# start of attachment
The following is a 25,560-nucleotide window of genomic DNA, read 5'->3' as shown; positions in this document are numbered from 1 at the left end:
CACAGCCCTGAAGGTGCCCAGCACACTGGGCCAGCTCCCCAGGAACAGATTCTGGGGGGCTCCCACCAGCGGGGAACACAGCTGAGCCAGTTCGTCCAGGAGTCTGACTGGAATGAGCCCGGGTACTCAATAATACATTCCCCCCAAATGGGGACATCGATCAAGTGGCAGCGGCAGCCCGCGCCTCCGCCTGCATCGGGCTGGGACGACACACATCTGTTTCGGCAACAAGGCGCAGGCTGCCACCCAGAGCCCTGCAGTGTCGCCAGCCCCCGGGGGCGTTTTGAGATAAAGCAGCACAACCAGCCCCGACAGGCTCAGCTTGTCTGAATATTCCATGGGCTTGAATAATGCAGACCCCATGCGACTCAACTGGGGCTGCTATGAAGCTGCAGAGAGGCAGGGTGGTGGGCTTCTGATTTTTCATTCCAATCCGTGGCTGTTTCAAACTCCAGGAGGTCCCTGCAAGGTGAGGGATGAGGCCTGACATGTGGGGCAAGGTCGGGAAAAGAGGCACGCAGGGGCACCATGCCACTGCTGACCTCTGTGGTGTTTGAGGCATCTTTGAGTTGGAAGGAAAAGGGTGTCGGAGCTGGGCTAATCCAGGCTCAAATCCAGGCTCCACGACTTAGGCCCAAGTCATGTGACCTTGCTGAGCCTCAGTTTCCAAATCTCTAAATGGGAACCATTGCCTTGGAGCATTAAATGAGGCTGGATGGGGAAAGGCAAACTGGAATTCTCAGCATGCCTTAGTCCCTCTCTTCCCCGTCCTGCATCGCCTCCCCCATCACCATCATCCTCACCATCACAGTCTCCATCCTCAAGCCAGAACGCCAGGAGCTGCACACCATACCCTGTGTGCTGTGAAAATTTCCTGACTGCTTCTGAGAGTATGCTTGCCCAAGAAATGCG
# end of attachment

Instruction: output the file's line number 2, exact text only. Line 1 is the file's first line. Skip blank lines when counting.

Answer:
CACAGCCCTGAAGGTGCCCAGCACACTGGGCCAGCTCCCCAGGAACAGATTCTGGGGGGCTCCCACCAGCGGGGAACACAGCTGAGCCAGTTCGTCCAGGAGTCTGACTGGAATGAGCCCGGGTACTCAATAATACATTCCCCCCAAATGGGGACATCGATCAAGTGGCAGCGGCAGCCCGCGCCTCCGCCTGCATCGGGCTGGGACGACACACATCTGTTTCGGCAACAAGGCGCAGGCTGCCACCCAGAGCCCTGCAGTGTCGCCAGCCCCCGGGGGCGTTTTGAGATAAAGCAGCACAACCAGCCCCGACAGGCTCAGCTTGTCTGAATATTCCATGGGCTTGAATAATGCAGACCCCATGCGACTCAACTGGGGCTGCTATGAAGCTGCAGAGAGGCAGGGTGGTGGGCTTCTGATTTTTCATTCCAATCCGTGGCTGTTTCAAACTCCAGGAGGTCCCTGCAAGGTGAGGGATGAGGCCTGACATGTGGGGCAAGGTCGGGAAAAGAGGCACGCAGGGGCACCATGCCACTGCTGACCTCTGTGGTGTTTGAGGCATCTTTGAGTTGGAAGGAAAAGGGTGTCGGAGCTGGGCTAATCCAGGCTCAAATCCAGGCTCCACGACTTAGGCCCAAGTCATGTGACCTTGCTGAGCCTCAGTTTCCAAATCTCTAAATGGGAACCATTGCCTTGGAGCATTAAATGAGGCTGGATGGGGAAAGGCAAACTGGAATTCTCAGCATGCCTTAGTCCCTCTCTTCCCCGTCCTGCATCGCCTCCCCCATCACCATCATCCTCACCATCACAGTCTCCATCCTCAAGCCAGAACGCCAGGAGCTGCACACCATACCCTGTGTGCTGTGAAAATTTCCTGACTGCTTCTGAGAGTATGCTTGCCCAAGAAATGCG